Excessive mobile phone use affects sleep in teens
Published on: 8th Jun 2008
Note -- this news article is more than a year old.
Teenagers who excessively use their cell phone are more prone to disrupted sleep, restlessness, stress and fatigue, according to a research abstract that will be presented at the 22nd Annual Meeting of the Associated Professional Sleep Societies (APSS).
The study, authored by Gaby Badre, MD, PhD, of Sahlgren's Academy in Gothenburg, Sweden, focused on 21 healthy subjects, between 14-20 years of age, with regular working/studying hours and without sleep problems. The subjects were broken up into two groups: a control group (three men, seven women) and the experimental group (three men, eight women). The control group made less than five calls and/or sent five text messages a day, while the experimental group made more than 15 calls and/or sent 15 text messages a day. The subjects were then asked questions regarding their lifestyle and sleep habits.
According to the results, when compared to subjects with restricted use of cell phones, young people with excessive use of cell phones (both talking and text messaging) have increased restlessness with more careless lifestyles, more consumption of stimulating beverages, difficulty in falling asleep and disrupted sleep, and more susceptibility to stress and fatigue. They behave more like larks than owls, suggesting a delayed biological clock.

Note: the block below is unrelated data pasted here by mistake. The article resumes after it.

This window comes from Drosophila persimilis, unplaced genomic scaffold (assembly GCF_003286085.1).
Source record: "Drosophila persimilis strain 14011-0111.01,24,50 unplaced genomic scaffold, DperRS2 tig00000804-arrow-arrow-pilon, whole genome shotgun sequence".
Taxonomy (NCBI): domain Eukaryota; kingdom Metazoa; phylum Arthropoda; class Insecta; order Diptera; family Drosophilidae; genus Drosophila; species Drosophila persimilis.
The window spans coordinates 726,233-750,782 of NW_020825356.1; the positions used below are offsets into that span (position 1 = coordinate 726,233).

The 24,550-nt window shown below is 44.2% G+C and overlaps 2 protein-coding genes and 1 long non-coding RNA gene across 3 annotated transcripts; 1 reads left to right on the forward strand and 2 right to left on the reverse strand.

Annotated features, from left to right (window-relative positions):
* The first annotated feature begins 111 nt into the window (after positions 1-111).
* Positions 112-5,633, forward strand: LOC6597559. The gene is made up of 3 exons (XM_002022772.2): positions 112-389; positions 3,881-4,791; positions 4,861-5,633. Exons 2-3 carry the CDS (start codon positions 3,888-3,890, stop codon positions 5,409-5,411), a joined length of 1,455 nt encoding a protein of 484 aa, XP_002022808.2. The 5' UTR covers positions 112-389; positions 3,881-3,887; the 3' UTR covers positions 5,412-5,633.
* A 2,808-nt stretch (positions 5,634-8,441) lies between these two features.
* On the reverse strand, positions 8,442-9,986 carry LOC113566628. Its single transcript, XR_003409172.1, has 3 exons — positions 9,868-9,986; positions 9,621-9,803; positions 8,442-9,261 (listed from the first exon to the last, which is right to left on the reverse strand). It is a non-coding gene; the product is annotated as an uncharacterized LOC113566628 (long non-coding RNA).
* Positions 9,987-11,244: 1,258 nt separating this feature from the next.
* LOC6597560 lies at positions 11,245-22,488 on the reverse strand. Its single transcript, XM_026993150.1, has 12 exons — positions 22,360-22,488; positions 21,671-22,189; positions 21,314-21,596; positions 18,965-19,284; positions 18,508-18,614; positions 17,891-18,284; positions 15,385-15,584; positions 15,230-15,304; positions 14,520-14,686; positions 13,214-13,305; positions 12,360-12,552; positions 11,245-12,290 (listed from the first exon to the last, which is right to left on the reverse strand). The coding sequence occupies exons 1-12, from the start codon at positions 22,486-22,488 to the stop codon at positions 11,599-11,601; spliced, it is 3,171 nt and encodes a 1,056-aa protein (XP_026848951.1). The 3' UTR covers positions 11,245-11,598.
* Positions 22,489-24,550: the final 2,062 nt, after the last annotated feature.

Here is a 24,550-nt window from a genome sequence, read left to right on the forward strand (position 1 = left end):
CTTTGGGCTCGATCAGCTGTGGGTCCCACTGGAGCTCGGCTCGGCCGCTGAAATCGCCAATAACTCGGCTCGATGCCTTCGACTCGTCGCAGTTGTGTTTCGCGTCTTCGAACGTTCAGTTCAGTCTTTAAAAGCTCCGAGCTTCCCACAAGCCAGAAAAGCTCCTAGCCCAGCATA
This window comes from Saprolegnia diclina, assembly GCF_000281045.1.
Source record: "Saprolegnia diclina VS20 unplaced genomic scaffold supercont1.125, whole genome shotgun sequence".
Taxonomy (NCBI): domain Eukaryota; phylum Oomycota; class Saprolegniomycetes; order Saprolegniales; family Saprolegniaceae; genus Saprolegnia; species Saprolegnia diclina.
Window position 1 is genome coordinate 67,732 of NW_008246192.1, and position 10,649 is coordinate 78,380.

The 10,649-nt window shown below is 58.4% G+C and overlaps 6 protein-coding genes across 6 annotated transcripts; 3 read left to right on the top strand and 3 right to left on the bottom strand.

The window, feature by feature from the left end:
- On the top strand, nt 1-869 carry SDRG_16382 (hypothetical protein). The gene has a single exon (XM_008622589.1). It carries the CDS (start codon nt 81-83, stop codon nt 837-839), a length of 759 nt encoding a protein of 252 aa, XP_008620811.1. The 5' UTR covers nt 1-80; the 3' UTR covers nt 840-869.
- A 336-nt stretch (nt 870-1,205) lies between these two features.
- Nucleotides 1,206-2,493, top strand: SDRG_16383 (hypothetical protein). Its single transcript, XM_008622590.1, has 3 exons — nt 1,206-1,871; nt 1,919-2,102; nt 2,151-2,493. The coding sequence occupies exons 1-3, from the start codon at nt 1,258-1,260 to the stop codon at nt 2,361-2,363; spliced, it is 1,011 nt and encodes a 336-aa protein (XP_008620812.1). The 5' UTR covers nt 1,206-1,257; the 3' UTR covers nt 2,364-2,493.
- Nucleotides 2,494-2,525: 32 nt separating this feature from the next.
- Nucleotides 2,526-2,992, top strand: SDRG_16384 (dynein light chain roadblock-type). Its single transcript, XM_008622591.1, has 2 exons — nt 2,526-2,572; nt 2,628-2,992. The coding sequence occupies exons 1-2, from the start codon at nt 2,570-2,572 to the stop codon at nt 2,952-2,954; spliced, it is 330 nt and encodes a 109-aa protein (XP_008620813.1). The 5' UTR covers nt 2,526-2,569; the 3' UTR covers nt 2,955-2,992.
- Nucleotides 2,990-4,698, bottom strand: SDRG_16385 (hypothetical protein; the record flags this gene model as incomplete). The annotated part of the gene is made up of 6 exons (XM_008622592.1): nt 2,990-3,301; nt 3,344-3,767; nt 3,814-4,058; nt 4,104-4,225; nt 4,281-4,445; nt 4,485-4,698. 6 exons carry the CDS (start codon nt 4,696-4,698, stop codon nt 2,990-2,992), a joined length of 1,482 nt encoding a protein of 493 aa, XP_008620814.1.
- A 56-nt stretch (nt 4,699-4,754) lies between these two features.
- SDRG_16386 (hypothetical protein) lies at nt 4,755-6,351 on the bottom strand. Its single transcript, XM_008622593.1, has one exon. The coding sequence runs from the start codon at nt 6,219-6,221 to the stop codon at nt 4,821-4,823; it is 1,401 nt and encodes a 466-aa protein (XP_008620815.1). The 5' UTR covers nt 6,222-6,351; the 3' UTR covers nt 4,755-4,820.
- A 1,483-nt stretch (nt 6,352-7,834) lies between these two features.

"Addiction to cell phone is becoming common. Youngsters feel a group pressure to remain inter-connected and reachable round the clock. Children start to use mobile phones at an early stage of their life. There seem to be a connection between intensive use of cell phones and health compromising behaviour such as smoking, snuffing and use of alcohol," said Dr. Badre.
Dr. Badre stresses the importance of good sleep for young people.
"It is adamant/necessary to increase the awareness among youngsters of the negative effects of excessive mobile phone use on their sleep-wake patterns, with serious health risks as well as attention and cognitive problems," concluded Dr. Badre.